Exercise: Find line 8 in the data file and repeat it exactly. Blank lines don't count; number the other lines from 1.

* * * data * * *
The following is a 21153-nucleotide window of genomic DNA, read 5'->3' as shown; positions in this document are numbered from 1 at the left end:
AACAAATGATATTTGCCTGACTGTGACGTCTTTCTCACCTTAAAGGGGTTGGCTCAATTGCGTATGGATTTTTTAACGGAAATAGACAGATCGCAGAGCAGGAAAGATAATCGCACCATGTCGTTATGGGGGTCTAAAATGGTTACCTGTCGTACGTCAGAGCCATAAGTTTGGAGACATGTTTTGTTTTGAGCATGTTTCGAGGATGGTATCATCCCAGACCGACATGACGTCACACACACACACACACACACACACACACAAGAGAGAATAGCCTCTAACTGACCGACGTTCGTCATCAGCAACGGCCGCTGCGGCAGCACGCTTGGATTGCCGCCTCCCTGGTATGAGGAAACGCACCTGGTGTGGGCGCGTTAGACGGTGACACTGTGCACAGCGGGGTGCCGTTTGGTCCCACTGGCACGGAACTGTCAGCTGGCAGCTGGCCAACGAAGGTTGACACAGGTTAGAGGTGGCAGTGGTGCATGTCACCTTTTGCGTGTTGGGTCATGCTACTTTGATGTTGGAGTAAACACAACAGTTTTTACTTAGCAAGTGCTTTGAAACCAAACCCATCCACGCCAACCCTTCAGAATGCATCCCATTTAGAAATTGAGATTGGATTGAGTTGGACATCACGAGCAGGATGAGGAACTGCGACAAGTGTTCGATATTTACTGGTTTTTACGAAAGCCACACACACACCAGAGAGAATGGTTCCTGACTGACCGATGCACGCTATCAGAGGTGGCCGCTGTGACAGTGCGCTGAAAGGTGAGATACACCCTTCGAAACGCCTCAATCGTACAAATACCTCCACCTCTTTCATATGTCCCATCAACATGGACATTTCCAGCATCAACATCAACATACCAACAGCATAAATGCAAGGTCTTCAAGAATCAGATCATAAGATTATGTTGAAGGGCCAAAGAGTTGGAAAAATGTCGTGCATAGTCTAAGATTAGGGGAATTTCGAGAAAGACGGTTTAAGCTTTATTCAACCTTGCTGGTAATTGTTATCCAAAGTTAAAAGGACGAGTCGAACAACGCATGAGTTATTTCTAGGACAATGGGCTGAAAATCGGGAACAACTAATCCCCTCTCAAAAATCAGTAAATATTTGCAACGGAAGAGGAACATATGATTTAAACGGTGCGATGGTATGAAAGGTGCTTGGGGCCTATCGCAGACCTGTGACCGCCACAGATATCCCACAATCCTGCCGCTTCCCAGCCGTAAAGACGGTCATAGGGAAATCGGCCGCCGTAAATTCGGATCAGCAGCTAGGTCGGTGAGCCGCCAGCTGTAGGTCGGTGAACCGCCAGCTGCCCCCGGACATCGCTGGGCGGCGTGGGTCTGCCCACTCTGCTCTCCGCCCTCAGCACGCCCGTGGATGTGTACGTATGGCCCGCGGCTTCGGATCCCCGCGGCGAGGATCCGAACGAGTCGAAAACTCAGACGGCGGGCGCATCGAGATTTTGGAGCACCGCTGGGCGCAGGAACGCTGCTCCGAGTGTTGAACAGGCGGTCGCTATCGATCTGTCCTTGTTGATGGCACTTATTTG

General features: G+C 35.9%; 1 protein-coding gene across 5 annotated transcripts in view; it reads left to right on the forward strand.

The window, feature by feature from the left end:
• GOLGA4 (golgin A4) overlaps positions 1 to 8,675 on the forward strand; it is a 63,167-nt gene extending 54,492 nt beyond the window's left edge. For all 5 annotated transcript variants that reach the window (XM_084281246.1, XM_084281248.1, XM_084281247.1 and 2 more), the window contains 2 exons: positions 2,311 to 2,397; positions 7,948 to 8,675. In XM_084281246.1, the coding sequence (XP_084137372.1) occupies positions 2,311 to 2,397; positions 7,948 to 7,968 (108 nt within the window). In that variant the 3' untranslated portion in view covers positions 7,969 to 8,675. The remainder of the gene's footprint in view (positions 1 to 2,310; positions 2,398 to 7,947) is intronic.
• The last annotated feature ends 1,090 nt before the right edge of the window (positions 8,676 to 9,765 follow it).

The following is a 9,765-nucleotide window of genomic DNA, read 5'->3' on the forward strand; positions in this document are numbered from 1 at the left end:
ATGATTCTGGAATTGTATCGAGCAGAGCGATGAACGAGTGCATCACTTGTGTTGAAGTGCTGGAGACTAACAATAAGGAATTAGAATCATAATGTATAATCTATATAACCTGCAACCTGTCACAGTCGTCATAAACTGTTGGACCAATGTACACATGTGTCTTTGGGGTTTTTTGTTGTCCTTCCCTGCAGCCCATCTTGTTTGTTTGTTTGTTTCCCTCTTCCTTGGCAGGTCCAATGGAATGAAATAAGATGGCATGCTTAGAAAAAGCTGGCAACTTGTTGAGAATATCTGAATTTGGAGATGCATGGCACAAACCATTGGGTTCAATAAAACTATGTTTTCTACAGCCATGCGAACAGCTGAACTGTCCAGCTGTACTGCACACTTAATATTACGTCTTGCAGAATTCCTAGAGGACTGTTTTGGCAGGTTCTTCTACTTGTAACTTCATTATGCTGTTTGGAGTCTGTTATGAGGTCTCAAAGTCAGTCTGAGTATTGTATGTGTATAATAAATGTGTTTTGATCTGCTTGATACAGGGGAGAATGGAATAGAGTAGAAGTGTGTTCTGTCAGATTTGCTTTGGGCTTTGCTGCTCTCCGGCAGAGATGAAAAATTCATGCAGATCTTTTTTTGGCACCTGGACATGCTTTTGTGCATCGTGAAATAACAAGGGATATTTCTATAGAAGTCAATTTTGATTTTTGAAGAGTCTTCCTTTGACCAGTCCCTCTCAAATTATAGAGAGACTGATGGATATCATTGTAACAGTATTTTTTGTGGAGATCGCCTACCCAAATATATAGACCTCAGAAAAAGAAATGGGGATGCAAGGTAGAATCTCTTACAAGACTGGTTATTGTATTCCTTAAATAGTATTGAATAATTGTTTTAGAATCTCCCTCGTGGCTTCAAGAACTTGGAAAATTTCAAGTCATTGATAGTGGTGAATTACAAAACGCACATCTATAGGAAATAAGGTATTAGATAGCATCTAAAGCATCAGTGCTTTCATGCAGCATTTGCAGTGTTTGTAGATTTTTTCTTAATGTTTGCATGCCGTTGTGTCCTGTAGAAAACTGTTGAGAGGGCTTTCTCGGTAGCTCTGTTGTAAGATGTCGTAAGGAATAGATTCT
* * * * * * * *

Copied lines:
ATGATTCTGGAATTGTATCGAGCAGAGCGATGAACGAGTGCATCACTTGTGTTGAAGTGCTGGAGACTAACAATAAGGAATTAGAATCATAATGTATAATCTATATAACCTGCAACCTGTCACAGTCGTCATAAACTGTTGGACCAATGTACACATGTGTCTTTGGGGTTTTTTGTTGTCCTTCCCTGCAGCCCATCTTGTTTGTTTGTTTGTTTCCCTCTTCCTTGGCAGGTCCAATGGAATGAAATAAGATGGCATGCTTAGAAAAAGCTGGCAACTTGTTGAGAATATCTGAATTTGGAGATGCATGGCACAAACCATTGGGTTCAATAAAACTATGTTTTCTACAGCCATGCGAACAGCTGAACTGTCCAGCTGTACTGCACACTTAATATTACGTCTTGCAGAATTCCTAGAGGACTGTTTTGGCAGGTTCTTCTACTTGTAACTTCATTATGCTGTTTGGAGTCTGTTATGAGGTCTCAAAGTCAGTCTGAGTATTGTATGTGTATAATAAATGTGTTTTGATCTGCTTGATACAGGGGAGAATGGAATAGAGTAGAAGTGTGTTCTGTCAGATTTGCTTTGGGCTTTGCTGCTCTCCGGCAGAGATGAAAAATTCATGCAGATCTTTTTTTGGCACCTGGACATGCTTTTGTGCATCGTGAAATAACAAGGGATATTTCTATAGAAGTCAATTTTGATTTTTGAAGAGTCTTCCTTTGACCAGTCCCTCTCAAATTATAGAGAGACTGATGGATATCATTGTAACAGTATTTTTTGTGGAGATCGCCTACCCAAATATATAGACCTCAGAAAAAGAAATGGGGATGCAAGGTAGAATCTCTTACAAGACTGGTTATTGTATTCCTTAAATAGTATTGAATAATTGTTTTAGAATCTCCCTCGTGGCTTCAAGAACTTGGAAAATTTCAAGTCATTGATAGTGGTGAATTACAAAACGCACATCTATAGGAAATAAGGTATTAGATAGCATCTAAAGCATCAGTGCTTTCATGCAGCATTTGCAGTGTTTGTAGATTTTTTCTTAATGTTTGCATGCCGTTGTGTCCTGTAGAAAACTGTTGAGAGGGCTTTCTCGGTAGCTCTGTTGTAAGATGTCGTAAGGAATAGATTCT